Much as I've tried numerous times to bring various oaks and maples and so on that were rampant as weed seedlings in VA and TN back to the farm and get them established, they just don't adapt well and none have survived more than a few years at most in our sandy soils and much less rain. It's just not possible to put enough into the ground to prevent the iron chlorosis for anything larger than a shrub long-term.
They can be confused with scarlet oak and black oak but the pin oak has unique characteristic dead branches on the lower trunk (the "pins") and also has in mature specimens a characteristic crown shape more similar to pines/conifers in a triangular profile than other oaks. The leaf is exceedingly shiny, also, deeply veined.
They were the most common ornamental in Mom's country but the wood is much inferior to "real" red oak as lumber, typically being full of small knots.
And, that's more than you wanted to know... :)
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On 1/16/2016 9:49 AM, dpb wrote:

;~) Well thank you for all of this information, it has been eye opening.
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On 01/16/2016 12:14 PM, Leon wrote: ...

Having grown up where trees were non-existent except for those planted around farmsteads and in towns(+), an almost all of what were there (other than the red-cedar which can be a weed even here altho it's also invaluable for windbreaks as one of the few things that can survive once established w/o continual irrigation) were mostly the junky Siberian and Chinese elm with a few hackberries and the very occasional other random hardwood. There were so few nut-bearing trees in town until just the last 20 year or so that there were no squirrels at all.
With that background, when got to S Central VA out of school and was surrounded by the hardwood forests of most any of the common furniture woods that were available straight from small independent mills at almost throwaway prices (I was buying "pick-thru" white oak, rift- or quarter-sawn at 10-cents a foot or less) the woodworking interest had had in high-school shop really bit. Consequently, at that time I did a lot of reading on and studying of trees and their woods both to be able to understand more of "what was good for what" as well as identify sawn lumber and the trees from which it came.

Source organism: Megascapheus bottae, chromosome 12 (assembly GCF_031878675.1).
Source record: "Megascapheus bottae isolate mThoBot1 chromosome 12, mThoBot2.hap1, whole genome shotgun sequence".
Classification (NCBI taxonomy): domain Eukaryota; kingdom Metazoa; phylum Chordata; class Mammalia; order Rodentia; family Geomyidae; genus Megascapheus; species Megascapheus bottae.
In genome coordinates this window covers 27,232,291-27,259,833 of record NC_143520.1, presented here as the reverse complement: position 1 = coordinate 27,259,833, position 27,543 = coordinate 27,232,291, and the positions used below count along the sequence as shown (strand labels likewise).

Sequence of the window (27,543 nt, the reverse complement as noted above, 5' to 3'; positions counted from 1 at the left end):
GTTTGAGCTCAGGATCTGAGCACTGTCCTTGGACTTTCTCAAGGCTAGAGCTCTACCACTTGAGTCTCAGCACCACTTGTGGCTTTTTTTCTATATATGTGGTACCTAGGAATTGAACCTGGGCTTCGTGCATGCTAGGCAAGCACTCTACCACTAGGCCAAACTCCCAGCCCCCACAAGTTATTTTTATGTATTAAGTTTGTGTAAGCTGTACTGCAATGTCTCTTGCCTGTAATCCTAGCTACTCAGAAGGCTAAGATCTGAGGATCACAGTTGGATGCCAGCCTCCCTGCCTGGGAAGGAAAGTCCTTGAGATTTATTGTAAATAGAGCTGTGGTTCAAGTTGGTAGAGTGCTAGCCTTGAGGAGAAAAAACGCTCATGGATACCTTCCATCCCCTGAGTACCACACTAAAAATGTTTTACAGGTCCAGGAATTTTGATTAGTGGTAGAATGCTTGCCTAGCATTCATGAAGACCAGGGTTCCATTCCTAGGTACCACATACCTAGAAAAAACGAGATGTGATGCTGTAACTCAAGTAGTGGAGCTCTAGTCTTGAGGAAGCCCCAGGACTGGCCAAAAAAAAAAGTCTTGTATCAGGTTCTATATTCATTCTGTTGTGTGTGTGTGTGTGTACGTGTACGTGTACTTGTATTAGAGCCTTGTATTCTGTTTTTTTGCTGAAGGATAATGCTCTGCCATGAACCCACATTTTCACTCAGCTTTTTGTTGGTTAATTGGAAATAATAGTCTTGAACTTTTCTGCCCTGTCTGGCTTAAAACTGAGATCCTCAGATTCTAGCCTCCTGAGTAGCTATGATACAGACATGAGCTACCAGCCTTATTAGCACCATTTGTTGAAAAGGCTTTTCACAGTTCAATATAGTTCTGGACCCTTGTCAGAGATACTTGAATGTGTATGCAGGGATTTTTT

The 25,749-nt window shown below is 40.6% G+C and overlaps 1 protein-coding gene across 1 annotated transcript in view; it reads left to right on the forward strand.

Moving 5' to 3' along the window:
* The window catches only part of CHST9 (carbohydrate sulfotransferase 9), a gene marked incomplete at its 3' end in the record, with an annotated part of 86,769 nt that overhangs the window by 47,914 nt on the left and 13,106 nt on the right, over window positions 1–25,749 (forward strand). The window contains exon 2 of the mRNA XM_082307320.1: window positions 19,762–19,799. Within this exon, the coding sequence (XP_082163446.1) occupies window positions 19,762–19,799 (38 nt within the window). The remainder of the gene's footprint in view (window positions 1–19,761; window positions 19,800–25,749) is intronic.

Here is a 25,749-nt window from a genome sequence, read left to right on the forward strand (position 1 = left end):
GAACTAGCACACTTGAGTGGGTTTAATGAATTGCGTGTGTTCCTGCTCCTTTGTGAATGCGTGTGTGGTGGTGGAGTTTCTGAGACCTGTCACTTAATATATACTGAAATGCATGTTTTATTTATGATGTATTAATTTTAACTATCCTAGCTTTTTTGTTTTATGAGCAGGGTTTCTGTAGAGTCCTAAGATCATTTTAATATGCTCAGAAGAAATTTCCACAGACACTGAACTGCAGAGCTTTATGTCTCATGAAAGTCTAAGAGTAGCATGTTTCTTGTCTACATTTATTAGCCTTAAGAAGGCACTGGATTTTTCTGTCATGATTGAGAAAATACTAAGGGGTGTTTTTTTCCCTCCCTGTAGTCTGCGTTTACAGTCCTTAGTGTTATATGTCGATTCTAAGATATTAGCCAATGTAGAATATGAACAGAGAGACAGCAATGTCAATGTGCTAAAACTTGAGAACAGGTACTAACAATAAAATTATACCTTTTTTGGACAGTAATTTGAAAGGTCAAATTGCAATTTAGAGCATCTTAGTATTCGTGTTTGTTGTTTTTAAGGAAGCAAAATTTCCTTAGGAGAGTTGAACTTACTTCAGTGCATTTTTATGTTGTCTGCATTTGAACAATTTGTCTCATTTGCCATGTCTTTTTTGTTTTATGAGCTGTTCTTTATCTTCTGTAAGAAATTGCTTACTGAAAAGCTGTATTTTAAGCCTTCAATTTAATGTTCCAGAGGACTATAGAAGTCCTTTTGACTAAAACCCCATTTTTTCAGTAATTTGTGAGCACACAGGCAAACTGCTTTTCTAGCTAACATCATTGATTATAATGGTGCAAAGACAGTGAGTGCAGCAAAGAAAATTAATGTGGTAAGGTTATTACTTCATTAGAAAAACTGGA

I remember a good amount of it; some I did pull out a reference for a refresher... :)
(+) Geezer story alert--proceed at own peril! :)
I mentioned SE KS where mother was raised on a farm on the Neosho River bottom ground. One fall when quite young we went on a visit to her family still in the area (altho her folks my grandparents obviously had given up in the 30s and moved to the Rio Grande valley among the first wave of the citrus cultivation there). Since all the trees were in spectacular fall color, my mother kept telling my brother and I in the back seat to "look at all the colors!" Supposedly I got up off the floor where we were playing cars and replied "There just trees and all they do is get in your eyes!" as my only idea of scenery was wide-open to the horizon flat country.
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On 1/16/2016 1:18 PM, dpb wrote:

Funny how you take things for granted. I did not notice much up until I bought a decent 35mm camera in 1976. Then and now I look at things much differently.